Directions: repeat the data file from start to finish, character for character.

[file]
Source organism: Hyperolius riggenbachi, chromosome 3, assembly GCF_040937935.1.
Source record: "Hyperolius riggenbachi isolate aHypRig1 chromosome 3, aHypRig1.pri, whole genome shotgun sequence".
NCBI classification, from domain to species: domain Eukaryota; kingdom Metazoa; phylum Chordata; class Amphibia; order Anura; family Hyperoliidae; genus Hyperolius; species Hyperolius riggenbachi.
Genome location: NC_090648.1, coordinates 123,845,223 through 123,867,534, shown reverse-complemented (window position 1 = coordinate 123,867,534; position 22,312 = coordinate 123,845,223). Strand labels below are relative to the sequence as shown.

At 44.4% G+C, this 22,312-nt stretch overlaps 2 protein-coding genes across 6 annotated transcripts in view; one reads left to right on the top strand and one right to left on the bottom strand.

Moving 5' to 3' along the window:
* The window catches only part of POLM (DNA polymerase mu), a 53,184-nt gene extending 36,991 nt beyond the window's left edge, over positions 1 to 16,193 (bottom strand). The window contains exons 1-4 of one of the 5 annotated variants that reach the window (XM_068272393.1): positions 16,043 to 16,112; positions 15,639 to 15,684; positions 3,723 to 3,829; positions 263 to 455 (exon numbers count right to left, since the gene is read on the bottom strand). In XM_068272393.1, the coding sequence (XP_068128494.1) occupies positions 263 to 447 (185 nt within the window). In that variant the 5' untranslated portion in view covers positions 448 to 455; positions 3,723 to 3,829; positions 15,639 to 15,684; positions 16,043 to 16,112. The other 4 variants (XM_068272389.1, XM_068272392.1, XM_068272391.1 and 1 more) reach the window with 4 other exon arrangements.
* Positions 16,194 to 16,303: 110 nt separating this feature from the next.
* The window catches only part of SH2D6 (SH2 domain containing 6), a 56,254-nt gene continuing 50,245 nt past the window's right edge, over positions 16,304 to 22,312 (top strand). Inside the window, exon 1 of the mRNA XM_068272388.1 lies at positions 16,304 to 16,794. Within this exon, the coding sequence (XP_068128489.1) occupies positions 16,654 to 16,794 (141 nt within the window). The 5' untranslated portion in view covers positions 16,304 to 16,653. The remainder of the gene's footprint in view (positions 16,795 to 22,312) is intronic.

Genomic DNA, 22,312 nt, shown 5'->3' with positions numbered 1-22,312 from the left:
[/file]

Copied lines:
Source organism: Hyperolius riggenbachi, chromosome 3, assembly GCF_040937935.1.
Source record: "Hyperolius riggenbachi isolate aHypRig1 chromosome 3, aHypRig1.pri, whole genome shotgun sequence".
NCBI classification, from domain to species: domain Eukaryota; kingdom Metazoa; phylum Chordata; class Amphibia; order Anura; family Hyperoliidae; genus Hyperolius; species Hyperolius riggenbachi.
Genome location: NC_090648.1, coordinates 123,845,223 through 123,867,534, shown reverse-complemented (window position 1 = coordinate 123,867,534; position 22,312 = coordinate 123,845,223). Strand labels below are relative to the sequence as shown.

At 44.4% G+C, this 22,312-nt stretch overlaps 2 protein-coding genes across 6 annotated transcripts in view; one reads left to right on the top strand and one right to left on the bottom strand.

Moving 5' to 3' along the window:
* The window catches only part of POLM (DNA polymerase mu), a 53,184-nt gene extending 36,991 nt beyond the window's left edge, over positions 1 to 16,193 (bottom strand). The window contains exons 1-4 of one of the 5 annotated variants that reach the window (XM_068272393.1): positions 16,043 to 16,112; positions 15,639 to 15,684; positions 3,723 to 3,829; positions 263 to 455 (exon numbers count right to left, since the gene is read on the bottom strand). In XM_068272393.1, the coding sequence (XP_068128494.1) occupies positions 263 to 447 (185 nt within the window). In that variant the 5' untranslated portion in view covers positions 448 to 455; positions 3,723 to 3,829; positions 15,639 to 15,684; positions 16,043 to 16,112. The other 4 variants (XM_068272389.1, XM_068272392.1, XM_068272391.1 and 1 more) reach the window with 4 other exon arrangements.
* Positions 16,194 to 16,303: 110 nt separating this feature from the next.
* The window catches only part of SH2D6 (SH2 domain containing 6), a 56,254-nt gene continuing 50,245 nt past the window's right edge, over positions 16,304 to 22,312 (top strand). Inside the window, exon 1 of the mRNA XM_068272388.1 lies at positions 16,304 to 16,794. Within this exon, the coding sequence (XP_068128489.1) occupies positions 16,654 to 16,794 (141 nt within the window). The 5' untranslated portion in view covers positions 16,304 to 16,653. The remainder of the gene's footprint in view (positions 16,795 to 22,312) is intronic.

Genomic DNA, 22,312 nt, shown 5'->3' with positions numbered 1-22,312 from the left: